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him, usually in his bedroom. She said that most of the time she laid down with him, he would put his hands down her pants and into her vagina. According to MB, the incidents with defendant continued to occur regularly even after [310 Mich.App. 712] her sister, AB, left for boarding school in summer 2008, until defendant moved out in November 2008. MB said she did not tell anyone about defendant's abuse until her sixteenth birthday, when she told her boyfriend.

AB testified that the first sexual incident with defendant occurred during the summer of 2003, while staying overnight at a relative's house. She said that she and defendant wound up sleeping next to each other that night, that he came over to her, and that he put his hands down her pants and into her vagina. According to AB, the assaults continued after they returned home and occurred daily until she left for boarding school in August 2008. She said it happened the same way every time but in different settings, including defendant's room at her house. AB said she knew what defendant was doing was wrong, but that she did not tell anyone because she was scared and did not want him to have to move out. AB said she wanted to go to boarding school to get away from defendant.

BS said that in June 2007, when she was 13 years old, she stayed overnight at AB and MB's house. According to BS, in the morning, as she sat on defendant's lap while he used a computer, defendant put his fingers inside her vaginal opening. She also said that he thereafter took nude photographs of her with her legs spread apart. BS said she did not tell anyone about what defendant had done to her because it was " embarrassing" and " there is just things that you don't tell someone." She eventually told her boyfriend when she was aged 15 or 16 that she had been sexually assaulted, but did not initially identify defendant as the perpetrator.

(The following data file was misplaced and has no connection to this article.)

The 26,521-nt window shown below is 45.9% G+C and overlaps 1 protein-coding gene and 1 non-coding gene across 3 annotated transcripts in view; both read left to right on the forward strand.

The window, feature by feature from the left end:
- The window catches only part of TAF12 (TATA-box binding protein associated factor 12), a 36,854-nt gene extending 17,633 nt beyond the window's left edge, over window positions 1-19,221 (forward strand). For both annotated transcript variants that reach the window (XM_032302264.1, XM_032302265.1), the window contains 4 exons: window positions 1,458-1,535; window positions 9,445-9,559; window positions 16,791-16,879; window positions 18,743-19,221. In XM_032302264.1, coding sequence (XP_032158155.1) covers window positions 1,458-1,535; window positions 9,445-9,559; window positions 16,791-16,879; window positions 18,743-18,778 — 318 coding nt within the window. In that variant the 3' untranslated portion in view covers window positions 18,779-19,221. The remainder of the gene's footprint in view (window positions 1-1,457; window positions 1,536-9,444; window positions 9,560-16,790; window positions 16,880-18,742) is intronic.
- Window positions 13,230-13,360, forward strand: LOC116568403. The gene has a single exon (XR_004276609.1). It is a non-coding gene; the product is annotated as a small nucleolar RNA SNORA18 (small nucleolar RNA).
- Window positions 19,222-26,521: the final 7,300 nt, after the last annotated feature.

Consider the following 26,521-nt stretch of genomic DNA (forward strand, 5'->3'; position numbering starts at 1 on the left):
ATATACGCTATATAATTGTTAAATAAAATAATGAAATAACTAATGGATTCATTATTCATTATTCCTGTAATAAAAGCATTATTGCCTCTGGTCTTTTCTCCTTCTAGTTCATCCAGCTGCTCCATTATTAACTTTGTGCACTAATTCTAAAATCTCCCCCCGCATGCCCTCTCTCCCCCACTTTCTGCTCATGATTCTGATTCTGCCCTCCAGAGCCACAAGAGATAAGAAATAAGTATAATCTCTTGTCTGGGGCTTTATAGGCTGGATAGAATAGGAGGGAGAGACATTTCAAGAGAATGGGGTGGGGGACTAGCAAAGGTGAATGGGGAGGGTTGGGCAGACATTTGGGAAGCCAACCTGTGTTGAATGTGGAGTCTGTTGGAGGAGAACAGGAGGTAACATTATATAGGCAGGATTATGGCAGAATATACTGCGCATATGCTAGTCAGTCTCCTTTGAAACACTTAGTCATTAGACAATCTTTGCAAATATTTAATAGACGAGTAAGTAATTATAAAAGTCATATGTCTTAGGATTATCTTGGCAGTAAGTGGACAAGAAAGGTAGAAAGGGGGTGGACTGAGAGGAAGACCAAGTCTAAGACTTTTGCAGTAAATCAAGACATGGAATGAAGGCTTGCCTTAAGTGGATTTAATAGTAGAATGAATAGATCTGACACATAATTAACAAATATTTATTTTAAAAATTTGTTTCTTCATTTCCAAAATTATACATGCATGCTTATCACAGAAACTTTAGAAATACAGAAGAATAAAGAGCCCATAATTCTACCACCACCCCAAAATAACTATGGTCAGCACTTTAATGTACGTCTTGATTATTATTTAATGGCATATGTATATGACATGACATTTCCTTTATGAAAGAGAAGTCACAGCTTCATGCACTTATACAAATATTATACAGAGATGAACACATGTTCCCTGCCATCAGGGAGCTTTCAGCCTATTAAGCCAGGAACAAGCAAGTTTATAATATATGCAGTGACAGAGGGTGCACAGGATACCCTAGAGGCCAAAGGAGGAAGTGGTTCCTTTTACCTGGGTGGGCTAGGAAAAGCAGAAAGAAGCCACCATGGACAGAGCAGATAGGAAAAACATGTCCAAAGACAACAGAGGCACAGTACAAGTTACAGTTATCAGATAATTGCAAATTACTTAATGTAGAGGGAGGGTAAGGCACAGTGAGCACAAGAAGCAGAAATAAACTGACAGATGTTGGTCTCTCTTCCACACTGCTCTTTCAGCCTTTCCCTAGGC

The complainants first reported defendant's conduct to persons other than their boyfriends in April 2012. [310 Mich.App. 713] Each girl testified that she was unaware that defendant had been abusing the other two girls.



Defendant argues that there was insufficient evidence to support his convictions. This Court reviews de novo sufficiency-of-the-evidence issues. People v Ericksen, 288 Mich.App. 192, 195; 793 N.W.2d 120 (2010). " To determine whether the prosecutor has presented sufficient evidence to sustain a conviction, [appellate courts] review the evidence in the light most favorable to the prosecutor and determine whether a rational trier of fact could find the defendant guilty beyond a reasonable doubt." People v Smith-Anthony, 494 Mich. 669, 676; 837 N.W.2d 415 (2013) (quotation marks and citation omitted). " The standard of review is deferential: a reviewing court is required to draw all reasonable inferences and make credibility choices in support of the jury verdict." People v Nowack, 462 Mich. 392, 400; 614 N.W.2d 78 (2000). Notably, the prosecutor " is not obligated to disprove every reasonable theory consistent with innocence to discharge its responsibility; it need only convince the jury 'in the face of whatever contradictory evidence the defendant may provide.'" Id., quoting People v Konrad, 449 Mich. 263, 273 n 6; 536 N.W.2d 517 (1995). Further, " '[c]ircumstantial evidence and reasonable inferences arising from that evidence can constitute satisfactory proof of the elements of a crime.'" People v Carines, 460 Mich. 750, 757; 597 N.W.2d 130 (1999), quoting People v Allen, 201 Mich.App. 98, 100; 505 N.W.2d 869 (1993).

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Defendant correctly notes that there was no forensic evidence corroborating the victims' testimony; however, [310 Mich.App. 714] it has long been settled that a complainant's testimony regarding a defendant's commission of sexual ...